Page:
Sara Hubbs reviews Moonlit Prenatal for Yoga Sleuth

Prenatal with Lisa Kazmer, Bija Yoga

The word Bija means ‘seed’ in the Sanskrit language, a beginning point of potential and awareness, which is a perfect description of pregnancy. Sanskrit and its sounds are a focus at Bija Yoga, a beautiful new studio located in Union Square. Shining low on the chocolate-purple walls strings of white lights line the practice space and altar, while the high ceilings beg for some deep chanting. Babies seem to love chanting and baritone voices so Lisa invited us to prepare the ground with three low-pitched OM’s.

Tonight it was just Lisa, myself, and Veronica (the studio’s owner and non-pregnant participant) sitting in our comfy seats breathing with sound. We deepened our awareness as breath moved from root to crown Chakra with micro retentions at top and bottom. Then Lisa had us recall that soft-spot at the crown of the head we all had at birth. Borders became porous as we drew the breath in through this remembered opening and extended it out beyond pelvic floor, everything fluid.

As we transitioned onto hands and knees, Lisa pressed play on her ‘goddess’ mix, which included traditional yogic music and to my delight one passionate Mexican Ranchera. Clearly this is a space where sound is enjoyed as much as movement. Lisa encouraged us to let our bodies, ‘get a little moon’ as we moved with the hips and spiraled the spine. We flipped the script leaving sun salutes for another day, opting instead for a very intuitive stretch I call the pinwheel series.

Taking a wide straddle we bent one leg in towards us, heel close to pubic bone, and the other behind us, heel towards seat. Lisa had us gently rock forward over the front bent leg and then back, bringing the hands to the floor behind us. We moved for a few breaths getting the back leg involved by gently lifting the knee away from the mat as we tipped back. Then keeping the legs fixed, a chest opening was added by sweeping the arm up and opening it behind us as our other palm supported the lean. After that we brought our palms to the floor behind us or came down on forearms and leaned away from the legs, letting the breath audibly flow out of an open mouth. There is nothing like the intense and satisfying stretch in the hip flexor and the groin, which we altered by walking the torso to different positions. This series felt incredible and hit all of the muscles in the legs that become tight from the body shifting and fixed sleeping positions.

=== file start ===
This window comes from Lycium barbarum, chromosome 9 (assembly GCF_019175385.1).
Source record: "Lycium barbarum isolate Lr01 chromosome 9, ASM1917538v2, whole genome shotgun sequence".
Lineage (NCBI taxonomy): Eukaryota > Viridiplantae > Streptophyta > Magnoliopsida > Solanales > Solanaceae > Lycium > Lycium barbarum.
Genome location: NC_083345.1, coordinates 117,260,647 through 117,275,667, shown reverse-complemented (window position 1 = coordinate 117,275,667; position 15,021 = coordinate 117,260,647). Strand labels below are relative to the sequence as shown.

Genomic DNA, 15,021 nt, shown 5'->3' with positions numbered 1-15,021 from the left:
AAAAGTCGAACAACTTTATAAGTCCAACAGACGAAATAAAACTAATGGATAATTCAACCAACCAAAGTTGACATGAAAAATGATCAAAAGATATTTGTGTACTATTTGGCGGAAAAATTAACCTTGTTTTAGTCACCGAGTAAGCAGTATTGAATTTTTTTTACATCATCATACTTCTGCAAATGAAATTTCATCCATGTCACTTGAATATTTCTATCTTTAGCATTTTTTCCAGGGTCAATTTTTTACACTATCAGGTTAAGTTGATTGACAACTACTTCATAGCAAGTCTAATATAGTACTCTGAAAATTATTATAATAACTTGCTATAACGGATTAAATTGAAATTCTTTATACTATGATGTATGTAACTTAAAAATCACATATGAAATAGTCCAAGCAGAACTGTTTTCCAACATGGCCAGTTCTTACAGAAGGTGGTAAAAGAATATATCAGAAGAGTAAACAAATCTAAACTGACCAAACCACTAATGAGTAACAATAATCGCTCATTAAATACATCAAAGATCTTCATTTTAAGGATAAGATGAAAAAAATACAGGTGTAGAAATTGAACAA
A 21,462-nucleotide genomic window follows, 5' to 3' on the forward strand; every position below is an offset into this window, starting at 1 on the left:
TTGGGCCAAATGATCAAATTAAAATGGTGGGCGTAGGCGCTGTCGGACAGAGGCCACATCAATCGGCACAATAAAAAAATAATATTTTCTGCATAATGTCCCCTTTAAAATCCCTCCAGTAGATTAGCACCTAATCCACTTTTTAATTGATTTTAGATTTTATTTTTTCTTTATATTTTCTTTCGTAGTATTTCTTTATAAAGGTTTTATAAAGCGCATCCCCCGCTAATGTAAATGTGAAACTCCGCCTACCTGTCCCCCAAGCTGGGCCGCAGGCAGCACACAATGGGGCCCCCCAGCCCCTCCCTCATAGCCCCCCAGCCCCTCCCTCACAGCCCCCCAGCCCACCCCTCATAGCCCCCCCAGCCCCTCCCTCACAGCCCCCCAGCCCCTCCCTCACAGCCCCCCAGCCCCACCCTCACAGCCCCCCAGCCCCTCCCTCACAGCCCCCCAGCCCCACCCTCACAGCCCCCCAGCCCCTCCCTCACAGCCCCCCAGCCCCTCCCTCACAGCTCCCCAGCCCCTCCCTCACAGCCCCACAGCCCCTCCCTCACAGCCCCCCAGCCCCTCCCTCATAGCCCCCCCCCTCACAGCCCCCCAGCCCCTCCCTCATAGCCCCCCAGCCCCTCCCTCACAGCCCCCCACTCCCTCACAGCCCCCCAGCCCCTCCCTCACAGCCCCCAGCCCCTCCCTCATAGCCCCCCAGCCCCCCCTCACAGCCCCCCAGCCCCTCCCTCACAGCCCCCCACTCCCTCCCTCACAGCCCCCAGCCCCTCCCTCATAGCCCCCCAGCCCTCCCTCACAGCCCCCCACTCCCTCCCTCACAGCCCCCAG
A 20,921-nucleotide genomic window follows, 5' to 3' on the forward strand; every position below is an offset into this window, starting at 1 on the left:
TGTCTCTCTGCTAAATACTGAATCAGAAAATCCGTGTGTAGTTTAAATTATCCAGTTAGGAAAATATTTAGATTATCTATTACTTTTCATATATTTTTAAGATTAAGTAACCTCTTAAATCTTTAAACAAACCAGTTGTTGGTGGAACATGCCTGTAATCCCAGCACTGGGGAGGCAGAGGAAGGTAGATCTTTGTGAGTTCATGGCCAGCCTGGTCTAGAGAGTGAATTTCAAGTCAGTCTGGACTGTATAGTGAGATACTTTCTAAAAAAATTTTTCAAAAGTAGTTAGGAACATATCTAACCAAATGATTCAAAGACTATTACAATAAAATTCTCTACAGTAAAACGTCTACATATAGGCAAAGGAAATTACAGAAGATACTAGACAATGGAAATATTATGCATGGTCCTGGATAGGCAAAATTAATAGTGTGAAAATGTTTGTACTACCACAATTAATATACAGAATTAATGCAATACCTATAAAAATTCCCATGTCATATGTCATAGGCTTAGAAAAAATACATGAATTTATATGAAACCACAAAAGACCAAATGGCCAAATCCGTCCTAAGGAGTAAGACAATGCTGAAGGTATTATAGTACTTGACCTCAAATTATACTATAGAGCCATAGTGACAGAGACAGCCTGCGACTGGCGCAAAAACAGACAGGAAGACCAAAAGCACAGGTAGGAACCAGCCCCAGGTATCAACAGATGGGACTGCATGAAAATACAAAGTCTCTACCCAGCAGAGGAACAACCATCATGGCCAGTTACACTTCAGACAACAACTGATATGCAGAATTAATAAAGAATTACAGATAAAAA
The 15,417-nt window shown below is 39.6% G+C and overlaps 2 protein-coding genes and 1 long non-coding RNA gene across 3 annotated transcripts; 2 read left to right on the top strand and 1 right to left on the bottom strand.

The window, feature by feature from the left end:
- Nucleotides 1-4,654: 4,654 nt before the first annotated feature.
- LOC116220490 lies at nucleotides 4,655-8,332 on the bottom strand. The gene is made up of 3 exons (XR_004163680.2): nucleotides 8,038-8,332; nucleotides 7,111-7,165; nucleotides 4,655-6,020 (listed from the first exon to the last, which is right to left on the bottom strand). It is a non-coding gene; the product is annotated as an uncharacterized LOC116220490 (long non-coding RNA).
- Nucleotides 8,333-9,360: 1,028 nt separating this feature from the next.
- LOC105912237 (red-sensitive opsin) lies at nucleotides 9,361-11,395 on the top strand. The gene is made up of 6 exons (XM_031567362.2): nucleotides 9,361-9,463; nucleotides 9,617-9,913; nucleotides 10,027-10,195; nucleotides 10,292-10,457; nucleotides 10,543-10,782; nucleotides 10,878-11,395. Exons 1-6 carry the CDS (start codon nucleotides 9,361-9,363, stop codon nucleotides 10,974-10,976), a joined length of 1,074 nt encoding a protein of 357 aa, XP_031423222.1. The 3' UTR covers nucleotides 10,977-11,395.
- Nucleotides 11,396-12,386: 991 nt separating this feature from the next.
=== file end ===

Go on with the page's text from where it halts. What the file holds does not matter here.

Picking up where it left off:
After we were loose we took small Vinyasa’s starting on hands and knees. Moving forward to a half push-up, we then walked hands back to stand on shins for a small Camel pose with hands at the lower back. Careful not to over encourage the stretching of ab muscles, Lisa responsibly reminded me to make sure I wasn’t overdoing the back-bend in the upper ribs.

By this time we were really warm and feeling comfortable so we got a little more ‘moon’ with our movements. From hands and knees we brought the top of our bodies to Chatturanga arms and inched forward. Then we fluidly rounded our backs moving the body towards a child’s pose with the hips really lifted. Staying low, we started the movement forward once again. Lather, rinse, repeat, then reverse the cycle.

Lisa had us imagine that the baby is like the cork in a wine bottle that needs to be eased out, a metaphor she uses while assisting mothers in labor as a Doula. Thankfully all corks managed to stay put, but the primacy of the movements conjured our inner animal which is also helpful in labor.

To stretch the muscle of the pelvic floor that attaches across the sitting bones, we came to a wide Anjaneyasana (Crescent lunge) with blocks and traced a circle on the wall behind us with the sit bone of the bent knee. This one felt as good as the pinwheel series, leaving me with the sensation that I had breathed a little more space into the hip sockets. After all of that juicy and rhythmic stretching Lisa gave us a standing sequence that contained as much creativity as the seated.

In Warrior I we interlaced fingers, palms pressed overhead, and brought chin to chest. Lisa deepened the neck and shoulder stretch by gently drawing our arms back away from our ears. We then found comfort in a Warrior II, Peaceful Warrior flow, ending in a full Parsvakonasana where we circled the top arm in both directions to release the shoulder and open the chest. With the palm at the sacrum, we straightened the front leg to a half-bound Trikonasana, which focused the opening at the shoulder.

We ended the class with a Parvritta Janu Sirsasana, which we didn’t take too deep. Instead, with hand behind the head we focused on the breath and opening the chest as the elbow reached for the ceiling and then released the upper back by letting the elbow hang towards the floor. By this time the goddess mix had slowed and the breath became quiet as the overhead lights dimmed.

The string of lights were left on, illuminating the floor on which we were to lie in a half-moon surrender. We took a side lying Savasana with one leg supported from ankle to knee, resting on two blankets stacked on top of two blocks. Lisa nudged a blanket under my full belly, a place often neglected. After a sufficient rest we once again found our easy seat, inhaled deeply and let out three ground hugging OM’s. Then we sat in the glowing space together to share a few more sounds.

$20 dollar drop-ins, mats provided. —Sara Hubbs for Yoga Sleuth

Class information may not be currently offered. Please visit for most current class schedule

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